Nestled firmly between St. Patrick’s Day and the spring equinox, another celebration is quietly gaining recognition. March 15-21 is Sunshine Week, a national initiative to open a dialogue about the importance of open government and freedom of information. According to the website, Sunshine Week "is about the public's right to know what its government is doing, and why." Many government agencies, large and small, are jumping on the transparency bandwagon by setting up digitized databases of government files for public viewing.
Sunshine Week began in Florida in 2002, explains coordinator Debra Gersh Hernandez. She says, "Sunshine Week started as Sunshine Sunday in Florida back in 2002." Members of the press started seeing a lot of information that had previously been available as a matter of public record,being closed down. At the time, Florida legislators were attempting to create new exemptions to the state's public records law, so the Society of Florida Newspaper Editors launched Sunshine Sunday, a series of columns and editorials commenting on the new initiatives to censor public records. Seven years later, Sunshine Week hopes to further ignite a conversation around information censorship by inviting anyone, from journalists to students, teachers, private citizens, librarians, civic leaders, public officials, bloggers, and non-profit groups to get involved anyway they please.
Though the idea of information transparency isn’t a new one, Sunshine Week has seen an increase in public awareness, especially since the Obama administration seems to be pushing the issue to the forefront. In a memorandum for the heads of executive departments and agencies regarding the Freedom of Information Act, President Obama said, "Agencies should take affirmative steps to make information public. They should not wait for specific requests from the public. All agencies should use modern technology to inform citizens about what is known and done by their Government. Disclosure should be timely."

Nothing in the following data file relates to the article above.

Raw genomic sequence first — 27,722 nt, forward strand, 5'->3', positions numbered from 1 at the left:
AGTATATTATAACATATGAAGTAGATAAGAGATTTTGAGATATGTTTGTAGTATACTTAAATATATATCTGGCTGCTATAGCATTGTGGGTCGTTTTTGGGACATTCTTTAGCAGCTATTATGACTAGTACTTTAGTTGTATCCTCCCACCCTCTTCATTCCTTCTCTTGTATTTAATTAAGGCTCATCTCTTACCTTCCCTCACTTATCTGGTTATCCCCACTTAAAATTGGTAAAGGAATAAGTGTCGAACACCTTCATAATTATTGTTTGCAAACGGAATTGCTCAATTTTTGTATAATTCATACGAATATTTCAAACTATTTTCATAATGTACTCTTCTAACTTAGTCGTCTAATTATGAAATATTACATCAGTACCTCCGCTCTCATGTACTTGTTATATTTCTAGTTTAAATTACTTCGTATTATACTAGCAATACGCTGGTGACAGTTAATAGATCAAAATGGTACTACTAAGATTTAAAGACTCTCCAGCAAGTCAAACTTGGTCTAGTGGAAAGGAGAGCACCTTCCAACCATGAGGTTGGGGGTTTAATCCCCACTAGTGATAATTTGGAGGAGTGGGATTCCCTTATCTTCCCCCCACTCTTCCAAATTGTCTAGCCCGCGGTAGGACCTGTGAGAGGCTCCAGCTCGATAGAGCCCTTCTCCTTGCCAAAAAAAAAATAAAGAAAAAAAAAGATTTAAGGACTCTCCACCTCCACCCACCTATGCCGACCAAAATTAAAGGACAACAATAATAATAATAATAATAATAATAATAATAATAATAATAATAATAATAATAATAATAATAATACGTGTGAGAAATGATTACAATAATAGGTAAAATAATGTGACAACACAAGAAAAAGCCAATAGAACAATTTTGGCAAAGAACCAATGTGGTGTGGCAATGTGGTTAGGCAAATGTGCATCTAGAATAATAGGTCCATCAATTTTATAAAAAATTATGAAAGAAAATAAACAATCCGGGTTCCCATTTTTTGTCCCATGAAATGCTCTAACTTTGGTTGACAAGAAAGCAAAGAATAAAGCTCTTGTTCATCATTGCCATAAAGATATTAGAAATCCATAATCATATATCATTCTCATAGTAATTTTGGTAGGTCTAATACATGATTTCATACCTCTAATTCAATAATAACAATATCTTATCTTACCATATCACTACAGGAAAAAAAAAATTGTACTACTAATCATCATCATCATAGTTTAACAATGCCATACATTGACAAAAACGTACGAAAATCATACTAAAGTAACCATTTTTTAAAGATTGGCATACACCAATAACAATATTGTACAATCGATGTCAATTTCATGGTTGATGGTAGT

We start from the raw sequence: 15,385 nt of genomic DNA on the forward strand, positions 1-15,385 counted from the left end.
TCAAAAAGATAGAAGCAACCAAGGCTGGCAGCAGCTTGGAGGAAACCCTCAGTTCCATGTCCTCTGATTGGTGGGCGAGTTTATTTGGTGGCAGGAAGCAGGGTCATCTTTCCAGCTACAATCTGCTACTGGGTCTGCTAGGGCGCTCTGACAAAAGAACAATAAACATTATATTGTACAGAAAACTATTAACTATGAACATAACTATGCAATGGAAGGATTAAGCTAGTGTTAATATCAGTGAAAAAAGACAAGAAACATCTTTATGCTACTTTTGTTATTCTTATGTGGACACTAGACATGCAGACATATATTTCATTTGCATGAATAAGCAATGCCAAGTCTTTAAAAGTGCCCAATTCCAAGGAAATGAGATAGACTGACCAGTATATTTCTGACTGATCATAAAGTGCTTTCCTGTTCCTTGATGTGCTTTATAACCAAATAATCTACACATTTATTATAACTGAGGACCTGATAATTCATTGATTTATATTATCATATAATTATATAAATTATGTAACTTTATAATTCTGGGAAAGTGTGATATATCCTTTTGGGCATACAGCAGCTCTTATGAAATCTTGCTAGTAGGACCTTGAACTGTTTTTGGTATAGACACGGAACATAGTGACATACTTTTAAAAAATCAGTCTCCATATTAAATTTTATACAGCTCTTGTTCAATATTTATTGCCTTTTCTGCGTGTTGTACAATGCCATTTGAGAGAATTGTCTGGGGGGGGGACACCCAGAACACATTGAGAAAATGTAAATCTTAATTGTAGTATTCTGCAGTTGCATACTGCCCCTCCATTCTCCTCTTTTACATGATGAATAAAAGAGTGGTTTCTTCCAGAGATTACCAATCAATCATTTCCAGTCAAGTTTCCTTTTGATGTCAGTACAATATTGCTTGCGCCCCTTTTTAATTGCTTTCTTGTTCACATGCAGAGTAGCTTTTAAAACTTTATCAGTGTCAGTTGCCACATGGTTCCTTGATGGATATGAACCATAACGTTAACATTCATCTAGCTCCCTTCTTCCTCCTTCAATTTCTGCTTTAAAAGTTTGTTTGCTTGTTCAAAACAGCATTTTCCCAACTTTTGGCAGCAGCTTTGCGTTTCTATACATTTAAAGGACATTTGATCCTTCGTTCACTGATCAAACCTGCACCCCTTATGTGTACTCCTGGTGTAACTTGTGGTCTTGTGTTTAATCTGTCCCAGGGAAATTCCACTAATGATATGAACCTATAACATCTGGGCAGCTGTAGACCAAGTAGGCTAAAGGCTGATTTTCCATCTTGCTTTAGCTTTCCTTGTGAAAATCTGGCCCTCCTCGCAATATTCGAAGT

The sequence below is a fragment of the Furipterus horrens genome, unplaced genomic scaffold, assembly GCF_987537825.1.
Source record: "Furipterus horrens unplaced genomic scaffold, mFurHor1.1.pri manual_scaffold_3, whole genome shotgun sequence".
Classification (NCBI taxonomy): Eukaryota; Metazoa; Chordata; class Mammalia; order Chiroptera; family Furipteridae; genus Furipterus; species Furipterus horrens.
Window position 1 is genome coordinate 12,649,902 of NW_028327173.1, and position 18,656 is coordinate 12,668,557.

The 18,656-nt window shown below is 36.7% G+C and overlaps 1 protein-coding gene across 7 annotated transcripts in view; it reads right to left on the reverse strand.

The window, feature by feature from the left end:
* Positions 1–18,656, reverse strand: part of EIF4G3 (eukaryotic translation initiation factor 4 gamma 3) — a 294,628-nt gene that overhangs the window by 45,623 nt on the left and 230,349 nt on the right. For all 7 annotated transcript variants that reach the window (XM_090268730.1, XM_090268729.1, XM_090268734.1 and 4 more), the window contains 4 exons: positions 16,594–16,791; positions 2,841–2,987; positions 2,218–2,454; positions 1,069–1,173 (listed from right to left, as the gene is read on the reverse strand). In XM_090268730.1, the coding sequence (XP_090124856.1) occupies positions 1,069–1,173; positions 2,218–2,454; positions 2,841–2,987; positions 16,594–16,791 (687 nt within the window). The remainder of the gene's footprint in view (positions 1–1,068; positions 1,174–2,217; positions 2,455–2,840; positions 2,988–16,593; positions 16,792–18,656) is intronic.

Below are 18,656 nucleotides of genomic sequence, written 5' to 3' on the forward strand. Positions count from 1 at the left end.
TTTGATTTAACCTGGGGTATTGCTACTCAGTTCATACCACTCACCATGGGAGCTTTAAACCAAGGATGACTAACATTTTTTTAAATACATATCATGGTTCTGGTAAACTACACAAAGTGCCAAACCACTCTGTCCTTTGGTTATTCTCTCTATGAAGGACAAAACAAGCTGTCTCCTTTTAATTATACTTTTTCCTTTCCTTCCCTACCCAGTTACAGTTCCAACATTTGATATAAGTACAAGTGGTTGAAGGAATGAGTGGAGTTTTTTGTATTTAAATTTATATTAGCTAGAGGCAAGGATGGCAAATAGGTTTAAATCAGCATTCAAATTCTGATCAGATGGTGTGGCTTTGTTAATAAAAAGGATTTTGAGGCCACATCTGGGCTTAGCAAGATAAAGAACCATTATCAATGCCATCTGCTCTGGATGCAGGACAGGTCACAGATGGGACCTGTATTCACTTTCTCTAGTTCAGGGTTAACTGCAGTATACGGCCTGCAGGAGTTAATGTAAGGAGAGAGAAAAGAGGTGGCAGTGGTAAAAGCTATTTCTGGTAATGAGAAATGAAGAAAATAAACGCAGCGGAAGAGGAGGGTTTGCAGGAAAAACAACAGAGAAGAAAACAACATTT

Not everyone seems to have gotten the message. Some government agencies are still lacking in results. In a study developed by Sunshine Week, the American Society of Newspaper Editors' Freedom of Information Committee, the National Freedom of Information Coalition, and the Society of Professional Journalists' FOI Committee, teams of surveyors scanned government websites in every U.S. state to look for 20 different kinds of public records. Many agencies are still having a hard time getting important information to the people. The state with the least amount of information online was Mississippi, which only posted DOT contracts and projects, fictitious business name registrations, statewide school test scores, and political campaign contributions and expenses. Texas was the only state that posted information on all 20 categories surveyed.
As the demand for information grows some government agencies--depending on state laws--are taking the digital approach. Many of the states are relying on companies like Laserfiche to facilitate this movement. Since 1987, the company has offered a suite of document management products that provide scanning, indexing, information sharing, business process management, integration, and tracking and auditing tools. Kimberly Samuelson, director of government marketing for Laserfiche, says that it helps governments and municipalities deliver services to the public by supplying simple solutions that address complex data problems. With 480 counties and 1,700 cities across the United States and Canada using its solutions, Laserfiche is no stranger to the municipal government market.
Taking a cue from what these municipalities need is key to the success of a company like Laserfiche. Each agency requires a plan customized to their current data situation. According to Samuelson, government agencies are "saying either we need to digitize because we have nothing digitized; we need to organize better; or maybe we want to integrate with other systems. Municipalities can be in different stages." With each stage comes a need for different features and approaches.
With companies like Laserfiche facilitating the move toward accomplishing the goals Sunshine Week sets forth, a more transparent government is in the works. Samuelson explains, "It is all about public record requests and making government transparency available to citizens. …We are moving into automation. Not only is it about finding and filing things, it’s about automating things that already exist."
With government agencies and document management companies on the same page, Sunshine Week is accomplishing its goal of bringing government information to the public’s attention. "Really this is a government for the people, by the people. People have the right to know how their money is being spent and how officials are behaving," says Hernandez. This sentiment is certainly echoed by Laserfiche. Says Samuelson, "Service delivery is a primary function of government. Information is power."